Mongolia sits between Siberia and China and harbors the northern tip of the Gobi desert, desert plains and its legendary steppes. These inhospitable environments do not easily lend themselves to the cultivation of crops. In response to their harsh surroundings, Mongolians developed a society around animal husbandry that has served them well over the millennia. Unfortunately, the introduction of the Soviet system in the early twentieth century, combined with an increase in adverse weather conditions due to climate change, have damaged sustainable agriculture in Mongolia. Today, the Mongolian government, in conjunction with other nations and international aid organizations, is fighting to make Mongolia self-sustaining agriculturally.
Seventy-three percent of the land in Mongolia is used for agriculture and makes up 13.3 percent of the country’s GDP. Less than 1 percent of that land is arable. This land is located mostly in the north, where the river valleys allow for irrigation. Some land in the center of the country is used for the cultivation of wheat and barley, or hardy vegetables such as potatoes, cabbage and carrots. Some fruits and vegetables are grown in and around cities.
The European Commission on International Cooperation and Development sees these small-scale gardening projects in and around cities as an excellent way to help Mongolians improve their food security. Because much of Mongolia’s fruits and vegetables are imported, the urban poor of Mongolia’s cities have less access to these foods. To increase sustainable agriculture in Mongolia and access to food, the EC helped to construct glass and plastic greenhouses in and around cities in Mongolia. The growing season for the beneficiaries increased from six to nine months and 3,000 people are now able to sustain a balanced diet.
Small-scale projects like the one led by the EC are helpful to a few people in a small area, but in time can grow to impact and influence people on a larger scale. Time is not on Mongolia’s side. Climate change has increased the presence and power of two major enemies of sustainable agriculture in Mongolia: desertification and dzuds, extended periods of harsh winter conditions.
Since 2006, the FAO has funded and supported projects to increase the sustainability of agriculture in Mongolia. Most of the funding goes to the livestock industry. The FAO, along with the Mongolian government, wants to increase the security and sustainability of herders and their livestock. This is based on both economic and historical precedent; 72.6 percent of land in Mongolia is used as pasture.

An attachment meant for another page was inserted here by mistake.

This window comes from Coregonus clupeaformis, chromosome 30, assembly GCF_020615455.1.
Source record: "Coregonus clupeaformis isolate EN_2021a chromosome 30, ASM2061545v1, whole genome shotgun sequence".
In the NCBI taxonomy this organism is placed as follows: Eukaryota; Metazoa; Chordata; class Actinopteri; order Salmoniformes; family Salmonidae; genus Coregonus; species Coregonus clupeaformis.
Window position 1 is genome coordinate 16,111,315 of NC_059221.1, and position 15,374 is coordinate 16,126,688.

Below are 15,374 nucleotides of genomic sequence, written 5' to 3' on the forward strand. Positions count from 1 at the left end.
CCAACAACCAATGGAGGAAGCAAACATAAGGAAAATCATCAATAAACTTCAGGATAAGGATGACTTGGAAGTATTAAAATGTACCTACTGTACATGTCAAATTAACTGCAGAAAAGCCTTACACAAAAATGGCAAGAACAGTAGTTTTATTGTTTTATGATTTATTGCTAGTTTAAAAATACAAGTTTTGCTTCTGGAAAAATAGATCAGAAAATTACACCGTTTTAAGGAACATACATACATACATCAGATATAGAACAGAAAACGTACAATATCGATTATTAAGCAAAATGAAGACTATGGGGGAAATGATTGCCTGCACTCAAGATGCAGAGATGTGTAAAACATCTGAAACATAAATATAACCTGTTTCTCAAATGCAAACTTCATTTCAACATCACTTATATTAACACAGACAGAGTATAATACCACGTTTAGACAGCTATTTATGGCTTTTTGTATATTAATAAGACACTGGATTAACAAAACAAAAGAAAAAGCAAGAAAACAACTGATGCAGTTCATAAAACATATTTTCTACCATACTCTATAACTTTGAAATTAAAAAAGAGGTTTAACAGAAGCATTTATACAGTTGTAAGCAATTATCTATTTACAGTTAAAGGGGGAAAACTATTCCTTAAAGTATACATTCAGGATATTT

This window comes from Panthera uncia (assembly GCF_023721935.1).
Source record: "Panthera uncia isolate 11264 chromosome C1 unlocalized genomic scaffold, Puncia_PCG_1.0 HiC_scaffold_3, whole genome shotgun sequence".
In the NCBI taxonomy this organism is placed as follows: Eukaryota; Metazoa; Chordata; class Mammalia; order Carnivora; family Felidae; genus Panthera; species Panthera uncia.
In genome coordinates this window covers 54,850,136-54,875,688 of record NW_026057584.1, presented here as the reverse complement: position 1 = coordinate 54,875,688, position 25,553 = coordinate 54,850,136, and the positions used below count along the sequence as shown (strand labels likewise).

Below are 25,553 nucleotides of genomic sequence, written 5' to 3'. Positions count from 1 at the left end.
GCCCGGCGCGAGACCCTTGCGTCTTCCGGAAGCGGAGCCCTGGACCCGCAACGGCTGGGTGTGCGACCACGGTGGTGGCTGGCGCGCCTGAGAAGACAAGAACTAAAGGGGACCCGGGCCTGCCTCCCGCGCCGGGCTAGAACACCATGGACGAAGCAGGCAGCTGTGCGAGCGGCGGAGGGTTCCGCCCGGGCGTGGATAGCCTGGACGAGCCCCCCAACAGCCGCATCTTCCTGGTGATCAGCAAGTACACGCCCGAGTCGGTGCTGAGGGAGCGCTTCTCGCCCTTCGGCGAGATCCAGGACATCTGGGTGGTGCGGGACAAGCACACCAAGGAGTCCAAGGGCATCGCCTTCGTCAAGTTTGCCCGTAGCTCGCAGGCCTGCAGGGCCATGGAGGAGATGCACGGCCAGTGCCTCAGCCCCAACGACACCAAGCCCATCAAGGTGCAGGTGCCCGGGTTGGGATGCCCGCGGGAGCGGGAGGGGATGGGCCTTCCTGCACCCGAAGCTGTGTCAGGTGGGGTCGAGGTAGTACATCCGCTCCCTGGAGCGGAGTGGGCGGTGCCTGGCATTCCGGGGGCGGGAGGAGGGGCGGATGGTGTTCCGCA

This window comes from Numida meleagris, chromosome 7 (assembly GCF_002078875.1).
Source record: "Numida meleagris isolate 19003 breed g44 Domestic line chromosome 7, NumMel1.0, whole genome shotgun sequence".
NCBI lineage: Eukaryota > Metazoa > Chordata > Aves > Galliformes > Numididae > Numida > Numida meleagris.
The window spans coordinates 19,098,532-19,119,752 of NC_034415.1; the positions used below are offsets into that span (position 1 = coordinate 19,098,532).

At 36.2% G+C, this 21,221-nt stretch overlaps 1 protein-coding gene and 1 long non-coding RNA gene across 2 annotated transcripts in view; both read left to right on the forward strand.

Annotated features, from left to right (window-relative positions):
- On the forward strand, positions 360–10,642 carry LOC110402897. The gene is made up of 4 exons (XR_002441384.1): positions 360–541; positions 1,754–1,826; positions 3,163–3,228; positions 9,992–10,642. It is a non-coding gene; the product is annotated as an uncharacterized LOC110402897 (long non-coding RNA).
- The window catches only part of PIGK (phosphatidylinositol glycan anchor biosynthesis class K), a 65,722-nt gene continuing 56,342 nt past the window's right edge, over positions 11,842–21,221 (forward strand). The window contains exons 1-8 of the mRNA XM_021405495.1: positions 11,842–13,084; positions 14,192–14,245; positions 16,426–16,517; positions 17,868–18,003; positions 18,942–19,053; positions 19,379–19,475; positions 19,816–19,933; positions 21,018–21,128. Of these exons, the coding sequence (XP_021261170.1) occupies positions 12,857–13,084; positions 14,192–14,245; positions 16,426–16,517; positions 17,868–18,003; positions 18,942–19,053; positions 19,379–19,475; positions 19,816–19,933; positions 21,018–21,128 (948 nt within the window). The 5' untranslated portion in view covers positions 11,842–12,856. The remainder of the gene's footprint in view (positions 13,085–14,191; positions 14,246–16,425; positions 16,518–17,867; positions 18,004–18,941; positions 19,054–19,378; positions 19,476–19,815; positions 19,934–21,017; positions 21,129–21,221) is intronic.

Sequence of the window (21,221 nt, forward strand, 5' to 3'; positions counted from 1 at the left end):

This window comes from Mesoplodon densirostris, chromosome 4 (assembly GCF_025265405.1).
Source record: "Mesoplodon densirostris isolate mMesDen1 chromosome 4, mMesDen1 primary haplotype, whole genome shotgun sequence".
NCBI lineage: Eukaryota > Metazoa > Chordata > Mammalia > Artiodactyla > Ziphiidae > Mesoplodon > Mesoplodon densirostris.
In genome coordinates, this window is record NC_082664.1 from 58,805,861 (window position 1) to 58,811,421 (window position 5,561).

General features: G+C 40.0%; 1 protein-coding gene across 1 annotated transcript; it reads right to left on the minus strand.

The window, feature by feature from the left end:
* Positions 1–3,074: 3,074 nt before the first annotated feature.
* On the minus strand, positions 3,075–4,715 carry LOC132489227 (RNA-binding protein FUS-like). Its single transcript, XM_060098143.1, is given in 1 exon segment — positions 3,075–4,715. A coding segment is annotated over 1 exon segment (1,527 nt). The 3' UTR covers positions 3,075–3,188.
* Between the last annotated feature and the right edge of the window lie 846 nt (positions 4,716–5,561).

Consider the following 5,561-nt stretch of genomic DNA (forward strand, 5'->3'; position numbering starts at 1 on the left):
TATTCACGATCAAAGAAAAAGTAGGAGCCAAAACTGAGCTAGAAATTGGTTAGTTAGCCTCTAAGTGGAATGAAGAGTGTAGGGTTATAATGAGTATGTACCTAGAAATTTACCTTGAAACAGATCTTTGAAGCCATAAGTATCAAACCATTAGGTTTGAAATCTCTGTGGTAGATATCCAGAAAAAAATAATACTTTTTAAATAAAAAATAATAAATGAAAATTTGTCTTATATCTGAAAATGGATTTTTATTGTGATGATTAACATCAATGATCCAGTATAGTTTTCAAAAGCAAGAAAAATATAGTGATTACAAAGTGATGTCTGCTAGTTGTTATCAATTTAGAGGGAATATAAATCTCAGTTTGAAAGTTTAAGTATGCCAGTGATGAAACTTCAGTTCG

In 2009-2010, according to the Food and Agriculture Organization of the United Nations, 9.2 million heads of livestock, or 25 percent of the Mongolian livestock population, were killed due to a dzud. FAO emergency funds for the Mongolian project were used to protect the livestock in the seven most affected provinces immediately following the dzud and help replace the animals that were lost.
Urbanization and mining also contribute to the loss of pasture lands. Not all farmers are able to obtain assistance from the state after the loss of their animals during dzuds or the average harsh climate of Mongolia. Many of these farmers and their family are forced to move to cities to find work, food, and shelter.
Climate is not the only factor in the loss of farmers or pastoral lands. The edges of the Gobi desert are slowly creeping forward deeper into Mongolia, affecting the grasslands near deserts. Changes in weather patterns often whittle away at the grassland and help spread the desert soil and sands further. Tin, copper, coal, tungsten and gold are just a few materials that lie beneath the surface of Mongolia. The mining has been useful in improving the economy but is detrimental to the environment and sustainable agriculture in Mongolia.
Sustainable agriculture in Mongolia will improve with time. By working with different international bodies the government has proved that it wants to improve this sector of the economy. Food security and sustainability will also improve the quality of life in Mongolia. Hopefully, once again the families of the steppes will be able to live self-sustaining lives, now in conjunction with the Mongolians of the cities.